REVIEW: Jeannette: The Childhood of Joan of Arc (2017)

jeannette_posterHere’s the pitch: this is the story of Jeanne d’Arc, the 15th century French peasant who claimed to experience religious visions and whose participation in the Hundred Years’ War boosted French morale and helped them win the war. It is not her entire story, though. This is just the bit starting with her childhood visions of Saint Margaret, Saint Catherine of Alexandria, and the archangel Michael, and ending with her riding off to join the conflict. It is remarkably stripped back as well, featuring a bare minimum of actors and shot almost entirely on location in sandy fields near Calais. On top of that its screenplay is adapted from the early 20th century plays Jeanne d’Arc and Le Mystère de la charité de Jeanne d’Arc by Charles Péguy. It is also a musical, with songs and score developed by independent French musician Igorrr.

We are not talking about traditional show tunes, either. Young Jeannette (played first by Lise Leplat Prudhomme, then by Jeanne Voisin) literally head-bangs her way to a religious epiphany through a combination of jarring heavy metal riffs and odd experimental compositions. During the film’s second half she is visited by her rapping uncle, who dissuades her from leaving for war via awkward dance moves and hip hop.

It all sounds wonderfully silly, but any prospective viewer hoping to discover their next cult favourite should note that these discordant, wilfully odd musical sequences last for almost two full hours. There is a self-awareness to Jeannette for certain, and something of a tongue-in-cheek delivery, but it is also a full-bore arthouse feature – and depending on the viewer that means full-bore in more ways than one.

Eight-year-old Lise Leplat Prudhomme is a revelation as the younger Jeannette, leading the film’s first half with a remarkable focus and intensity. Her religious mania is expressed with a surprising maturity for an actor both so young and so new to the business. A musical conversation between Jeannette and the nun Madame Gervaise is a highlight, particularly since Gervaise is played simultaneously by twins: Aline and Elise Charles. Later in the film Jeannette – now going by the name Jeanne – is played by Jeanne Voison. She is a more seasoned performer, and certainly a much stronger singer, but pound-for-pound simply cannot match Prudhomme’s intensity.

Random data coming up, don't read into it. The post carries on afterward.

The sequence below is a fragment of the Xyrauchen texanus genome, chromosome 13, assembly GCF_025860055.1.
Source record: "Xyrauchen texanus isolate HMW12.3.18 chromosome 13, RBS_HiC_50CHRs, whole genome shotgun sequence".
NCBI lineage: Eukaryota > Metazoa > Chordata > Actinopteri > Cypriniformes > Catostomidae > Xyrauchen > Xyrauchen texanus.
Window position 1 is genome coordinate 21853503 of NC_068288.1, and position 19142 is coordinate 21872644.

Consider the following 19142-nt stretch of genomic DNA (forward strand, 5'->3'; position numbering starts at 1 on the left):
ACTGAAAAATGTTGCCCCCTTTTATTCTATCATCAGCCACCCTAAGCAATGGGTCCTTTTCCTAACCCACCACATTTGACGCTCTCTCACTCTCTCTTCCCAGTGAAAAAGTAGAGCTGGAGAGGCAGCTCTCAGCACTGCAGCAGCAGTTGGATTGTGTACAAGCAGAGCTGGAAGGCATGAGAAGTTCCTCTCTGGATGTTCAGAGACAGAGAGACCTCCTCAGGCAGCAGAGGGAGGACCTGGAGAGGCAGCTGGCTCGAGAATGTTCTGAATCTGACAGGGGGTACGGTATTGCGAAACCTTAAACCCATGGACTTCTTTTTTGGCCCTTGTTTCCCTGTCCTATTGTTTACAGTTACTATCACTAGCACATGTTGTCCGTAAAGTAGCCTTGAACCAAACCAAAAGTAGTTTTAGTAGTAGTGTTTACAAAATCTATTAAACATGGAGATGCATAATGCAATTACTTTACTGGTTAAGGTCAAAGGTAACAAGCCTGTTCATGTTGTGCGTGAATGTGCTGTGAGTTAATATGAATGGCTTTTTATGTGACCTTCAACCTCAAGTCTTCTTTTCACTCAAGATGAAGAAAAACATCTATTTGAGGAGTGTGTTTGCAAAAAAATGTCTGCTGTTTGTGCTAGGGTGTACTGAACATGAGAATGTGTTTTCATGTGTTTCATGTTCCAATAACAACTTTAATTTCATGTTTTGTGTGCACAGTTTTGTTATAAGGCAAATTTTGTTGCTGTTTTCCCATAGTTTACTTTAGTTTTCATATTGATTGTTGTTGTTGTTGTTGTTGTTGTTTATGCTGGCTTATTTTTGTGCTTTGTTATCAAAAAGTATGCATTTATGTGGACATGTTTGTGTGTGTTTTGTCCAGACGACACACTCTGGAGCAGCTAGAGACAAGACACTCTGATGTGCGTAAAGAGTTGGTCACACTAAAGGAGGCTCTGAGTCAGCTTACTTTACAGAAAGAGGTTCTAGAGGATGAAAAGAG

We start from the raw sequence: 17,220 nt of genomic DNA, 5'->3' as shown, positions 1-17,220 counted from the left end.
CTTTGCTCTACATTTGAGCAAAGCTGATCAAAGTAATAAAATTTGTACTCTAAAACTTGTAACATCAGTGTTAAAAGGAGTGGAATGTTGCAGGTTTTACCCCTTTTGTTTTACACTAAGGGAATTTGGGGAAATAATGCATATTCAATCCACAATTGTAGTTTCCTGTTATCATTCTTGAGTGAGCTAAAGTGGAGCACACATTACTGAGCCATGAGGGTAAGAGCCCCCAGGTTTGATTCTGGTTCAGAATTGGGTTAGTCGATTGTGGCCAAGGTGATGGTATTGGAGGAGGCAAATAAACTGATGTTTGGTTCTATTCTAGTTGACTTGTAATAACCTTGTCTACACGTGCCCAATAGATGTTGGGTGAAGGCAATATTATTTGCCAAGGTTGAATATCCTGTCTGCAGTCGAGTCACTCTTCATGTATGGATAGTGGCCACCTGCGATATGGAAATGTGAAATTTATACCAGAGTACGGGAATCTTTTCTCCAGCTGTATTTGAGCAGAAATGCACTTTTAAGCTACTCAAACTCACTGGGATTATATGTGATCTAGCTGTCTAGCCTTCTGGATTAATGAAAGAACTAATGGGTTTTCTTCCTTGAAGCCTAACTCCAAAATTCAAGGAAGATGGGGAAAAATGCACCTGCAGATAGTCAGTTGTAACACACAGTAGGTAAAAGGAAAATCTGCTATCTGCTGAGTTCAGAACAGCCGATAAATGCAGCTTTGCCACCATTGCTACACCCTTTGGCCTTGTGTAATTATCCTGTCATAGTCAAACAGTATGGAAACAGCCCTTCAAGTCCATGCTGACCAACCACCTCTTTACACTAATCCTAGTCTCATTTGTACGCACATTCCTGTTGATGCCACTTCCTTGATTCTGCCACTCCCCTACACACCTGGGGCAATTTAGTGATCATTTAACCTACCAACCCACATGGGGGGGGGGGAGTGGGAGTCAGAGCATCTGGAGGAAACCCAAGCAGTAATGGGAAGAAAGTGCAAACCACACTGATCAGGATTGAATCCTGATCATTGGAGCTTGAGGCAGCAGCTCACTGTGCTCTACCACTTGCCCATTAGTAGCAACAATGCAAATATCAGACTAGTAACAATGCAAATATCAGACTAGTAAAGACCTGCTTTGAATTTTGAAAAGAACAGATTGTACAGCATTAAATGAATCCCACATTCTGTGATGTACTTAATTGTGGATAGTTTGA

The theatricality of the film matches its origins in playscript, but its setting in the same sandy field for much of the running time does test the audience’s patience more than a little. Igorrr’s music jars in a stunning and provocative fashion. As the scenes turn, Jeannete’s head-banging comes to resemble a sort of religious motion akin to shuckling. This religious fervour is regularly punctured, however: it is difficult to ignore that most prayers in the film or religious debates are punctuated by baaing sheep in the background. Director Bruno Dumont has worked with religious themes in his films before, and makes no secret of being an atheist.

Arthouse cinema is what it is. Some viewers will engage enthusiastically with Dumont’s film. Many more will likely find it either too silly or too dull to bother with it. We can all debate endlessly about what it does or does not mean. Personally, I found it artful and fascinating but overly long. A more effective statement could have been made in almost half the time. I have also never seen a film quite like it.

And look: if you only see one French medieval heavy metal musical in a field this year, then you may as well make it this one.

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